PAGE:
Each SDG has specific targets to be achieved over the next 15 years, and while sustainable transport is not represented by a standalone SDG, it is essential to achieving most of them and has been mainstreamed across several SDGs and targets, especially those related to food security, health, energy, infrastructure and cities and human settlements, according to DESA.

The Global Sustainable Transport Conference has its foundations in the outcome document of the UN Conference on Sustainable Development (Rio+20), held in the Brazilian city of Rio de Janeiro in 2012. The document – a result of intergovernmental discussions on a range of sustainable development issues – stresses that transportation and mobility are central to sustainable development.

All modes of transport – road, rail, aviation, ferry, and maritime – will be addressed at the Ashgabat gathering, including in both developed and developing countries, as well as in landlocked and transit countries. The concerns of developing countries, including least-developed countries, landlocked developing countries and small island developing states, will receive particular focus.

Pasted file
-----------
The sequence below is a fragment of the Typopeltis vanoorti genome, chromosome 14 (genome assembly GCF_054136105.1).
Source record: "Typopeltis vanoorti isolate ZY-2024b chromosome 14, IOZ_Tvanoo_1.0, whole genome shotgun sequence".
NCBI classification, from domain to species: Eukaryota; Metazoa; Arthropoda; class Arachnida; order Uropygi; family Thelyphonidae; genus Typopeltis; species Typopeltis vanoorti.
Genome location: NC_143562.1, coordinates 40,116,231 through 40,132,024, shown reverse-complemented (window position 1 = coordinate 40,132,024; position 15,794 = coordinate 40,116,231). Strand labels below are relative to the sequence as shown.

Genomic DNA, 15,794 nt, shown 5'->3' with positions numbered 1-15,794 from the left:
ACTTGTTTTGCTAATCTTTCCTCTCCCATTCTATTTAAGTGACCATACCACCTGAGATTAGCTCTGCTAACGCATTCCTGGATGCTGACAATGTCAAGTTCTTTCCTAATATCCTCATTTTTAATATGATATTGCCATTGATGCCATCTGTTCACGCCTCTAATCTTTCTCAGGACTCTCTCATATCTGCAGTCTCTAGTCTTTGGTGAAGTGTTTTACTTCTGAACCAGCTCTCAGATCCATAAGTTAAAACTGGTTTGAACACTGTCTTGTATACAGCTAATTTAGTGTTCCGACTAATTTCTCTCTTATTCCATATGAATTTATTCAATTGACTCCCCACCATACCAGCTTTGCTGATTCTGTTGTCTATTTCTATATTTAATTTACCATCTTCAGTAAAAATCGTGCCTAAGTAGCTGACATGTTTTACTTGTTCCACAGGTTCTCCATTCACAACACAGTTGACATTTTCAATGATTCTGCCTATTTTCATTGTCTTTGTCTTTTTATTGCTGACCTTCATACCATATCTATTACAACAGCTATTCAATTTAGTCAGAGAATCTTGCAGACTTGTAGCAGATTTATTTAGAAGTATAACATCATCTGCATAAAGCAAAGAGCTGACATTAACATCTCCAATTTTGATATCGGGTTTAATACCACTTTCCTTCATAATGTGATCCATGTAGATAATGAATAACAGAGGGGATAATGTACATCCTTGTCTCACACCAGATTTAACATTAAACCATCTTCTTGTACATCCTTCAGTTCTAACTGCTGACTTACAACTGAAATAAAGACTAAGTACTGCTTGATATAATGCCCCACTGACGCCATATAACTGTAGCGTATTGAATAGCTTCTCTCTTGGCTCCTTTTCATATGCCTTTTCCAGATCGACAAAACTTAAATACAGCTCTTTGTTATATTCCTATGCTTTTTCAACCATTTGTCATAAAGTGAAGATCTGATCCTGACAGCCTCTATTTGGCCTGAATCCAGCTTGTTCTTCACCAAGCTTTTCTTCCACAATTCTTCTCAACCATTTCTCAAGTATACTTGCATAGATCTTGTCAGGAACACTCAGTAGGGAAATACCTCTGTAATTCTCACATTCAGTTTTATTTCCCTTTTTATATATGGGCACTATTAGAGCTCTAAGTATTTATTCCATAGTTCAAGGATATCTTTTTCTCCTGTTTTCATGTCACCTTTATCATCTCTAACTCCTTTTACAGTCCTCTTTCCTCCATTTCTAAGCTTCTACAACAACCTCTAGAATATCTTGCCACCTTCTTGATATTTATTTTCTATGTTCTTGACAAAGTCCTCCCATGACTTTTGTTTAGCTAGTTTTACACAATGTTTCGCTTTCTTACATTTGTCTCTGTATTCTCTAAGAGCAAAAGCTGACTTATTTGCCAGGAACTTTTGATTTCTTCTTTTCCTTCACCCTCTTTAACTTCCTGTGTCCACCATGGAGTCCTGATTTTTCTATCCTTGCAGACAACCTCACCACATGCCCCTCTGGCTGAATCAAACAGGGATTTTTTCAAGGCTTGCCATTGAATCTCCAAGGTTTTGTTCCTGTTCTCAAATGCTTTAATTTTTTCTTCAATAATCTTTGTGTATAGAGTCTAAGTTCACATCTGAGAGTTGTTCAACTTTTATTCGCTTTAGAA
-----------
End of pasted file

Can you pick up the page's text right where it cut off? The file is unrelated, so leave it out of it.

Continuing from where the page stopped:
The issues in focus at the conference were recently highlighted in Quito, Ecuador, during the UN Conference on Housing and Sustainable Urban Development (Habitat III), which culminated in the adoption of a New Urban Agenda, with strong elements of sustainable transport.

Delegation of Uzbekistan in the conference was headed by Rustam Azimov, deputy prime minister of the Republic of Uzbekistan. Mr. Azimov pointed out that there is a need for consolidation of efforts in international level for the development of safe and efficient transport communication, which provides sustainable development among our countries and the region.

While no outcome document is expected at the conclusion of the Ashgabat conference, the Secretary-General has encouraged all UN Member States and other stakeholders to register commitments and partnerships for sustainable transport, through the conference website.